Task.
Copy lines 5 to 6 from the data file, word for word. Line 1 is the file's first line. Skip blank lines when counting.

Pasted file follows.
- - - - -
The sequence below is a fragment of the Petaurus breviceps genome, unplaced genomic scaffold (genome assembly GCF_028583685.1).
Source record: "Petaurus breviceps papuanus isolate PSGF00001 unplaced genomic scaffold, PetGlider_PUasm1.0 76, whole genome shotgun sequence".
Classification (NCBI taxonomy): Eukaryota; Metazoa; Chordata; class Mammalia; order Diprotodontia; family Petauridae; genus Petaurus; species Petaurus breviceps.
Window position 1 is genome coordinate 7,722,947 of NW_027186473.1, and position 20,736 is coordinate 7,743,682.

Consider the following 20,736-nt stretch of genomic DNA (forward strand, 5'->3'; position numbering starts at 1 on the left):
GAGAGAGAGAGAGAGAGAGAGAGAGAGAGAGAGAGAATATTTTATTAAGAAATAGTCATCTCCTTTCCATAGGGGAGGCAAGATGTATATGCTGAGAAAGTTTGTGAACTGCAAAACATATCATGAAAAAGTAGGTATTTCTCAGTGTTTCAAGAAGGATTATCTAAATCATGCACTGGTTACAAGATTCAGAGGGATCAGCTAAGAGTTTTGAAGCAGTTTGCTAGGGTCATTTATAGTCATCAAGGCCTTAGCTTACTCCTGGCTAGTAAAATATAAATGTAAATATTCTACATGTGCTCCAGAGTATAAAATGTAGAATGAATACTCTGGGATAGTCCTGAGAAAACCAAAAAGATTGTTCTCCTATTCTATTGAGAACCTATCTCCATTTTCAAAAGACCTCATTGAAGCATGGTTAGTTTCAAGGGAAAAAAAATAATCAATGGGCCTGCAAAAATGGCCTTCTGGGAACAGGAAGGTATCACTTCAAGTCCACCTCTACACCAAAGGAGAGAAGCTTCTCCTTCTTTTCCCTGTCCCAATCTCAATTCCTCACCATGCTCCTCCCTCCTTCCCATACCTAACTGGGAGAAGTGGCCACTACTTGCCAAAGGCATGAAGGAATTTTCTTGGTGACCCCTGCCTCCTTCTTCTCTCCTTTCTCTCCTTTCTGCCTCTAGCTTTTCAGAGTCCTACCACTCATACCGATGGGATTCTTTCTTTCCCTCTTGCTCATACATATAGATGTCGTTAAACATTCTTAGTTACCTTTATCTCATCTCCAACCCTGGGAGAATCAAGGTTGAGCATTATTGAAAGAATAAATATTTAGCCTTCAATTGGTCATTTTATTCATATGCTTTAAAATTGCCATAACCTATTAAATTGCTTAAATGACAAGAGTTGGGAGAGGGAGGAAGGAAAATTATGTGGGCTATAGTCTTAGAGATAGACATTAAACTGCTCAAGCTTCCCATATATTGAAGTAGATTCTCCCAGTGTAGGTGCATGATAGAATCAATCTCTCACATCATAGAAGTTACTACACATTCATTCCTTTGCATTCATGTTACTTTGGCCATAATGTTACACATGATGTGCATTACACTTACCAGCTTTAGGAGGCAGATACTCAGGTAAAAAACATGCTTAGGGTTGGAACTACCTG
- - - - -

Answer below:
Consider the following 20,736-nt stretch of genomic DNA (forward strand, 5'->3'; position numbering starts at 1 on the left):
GAGAGAGAGAGAGAGAGAGAGAGAGAGAGAGAGAGAATATTTTATTAAGAAATAGTCATCTCCTTTCCATAGGGGAGGCAAGATGTATATGCTGAGAAAGTTTGTGAACTGCAAAACATATCATGAAAAAGTAGGTATTTCTCAGTGTTTCAAGAAGGATTATCTAAATCATGCACTGGTTACAAGATTCAGAGGGATCAGCTAAGAGTTTTGAAGCAGTTTGCTAGGGTCATTTATAGTCATCAAGGCCTTAGCTTACTCCTGGCTAGTAAAATATAAATGTAAATATTCTACATGTGCTCCAGAGTATAAAATGTAGAATGAATACTCTGGGATAGTCCTGAGAAAACCAAAAAGATTGTTCTCCTATTCTATTGAGAACCTATCTCCATTTTCAAAAGACCTCATTGAAGCATGGTTAGTTTCAAGGGAAAAAAAATAATCAATGGGCCTGCAAAAATGGCCTTCTGGGAACAGGAAGGTATCACTTCAAGTCCACCTCTACACCAAAGGAGAGAAGCTTCTCCTTCTTTTCCCTGTCCCAATCTCAATTCCTCACCATGCTCCTCCCTCCTTCCCATACCTAACTGGGAGAAGTGGCCACTACTTGCCAAAGGCATGAAGGAATTTTCTTGGTGACCCCTGCCTCCTTCTTCTCTCCTTTCTCTCCTTTCTGCCTCTAGCTTTTCAGAGTCCTACCACTCATACCGATGGGATTCTTTCTTTCCCTCTTGCTCATACATATAGATGTCGTTAAACATTCTTAGTTACCTTTATCTCATCTCCAACCCTGGGAGAATCAAGGTTGAGCATTATTGAAAGAATAAATATTTAGCCTTCAATTGGTCATTTTATTCATATGCTTTAAAATTGCCATAACCTATTAAATTGCTTAAATGACAAGAGTTGGGAGAGGGAGGAAGGAAAATTATGTGGGCTATAGTCTTAGAGATAGACATTAAACTGCTCAAGCTTCCCATATATTGAAGTAGATTCTCCCAGTGTAGGTGCATGATAGAATCAATCTCTCACATCATAGAAGTTACTACACATTCATTCCTTTGCATTCATGTTACTTTGGCCATAATGTTACACATGATGTGCATTACACTTACCAGCTTTAGGAGGCAGATACTCAGGTAAAAAACATGCTTAGGGTTGGAACTACCTG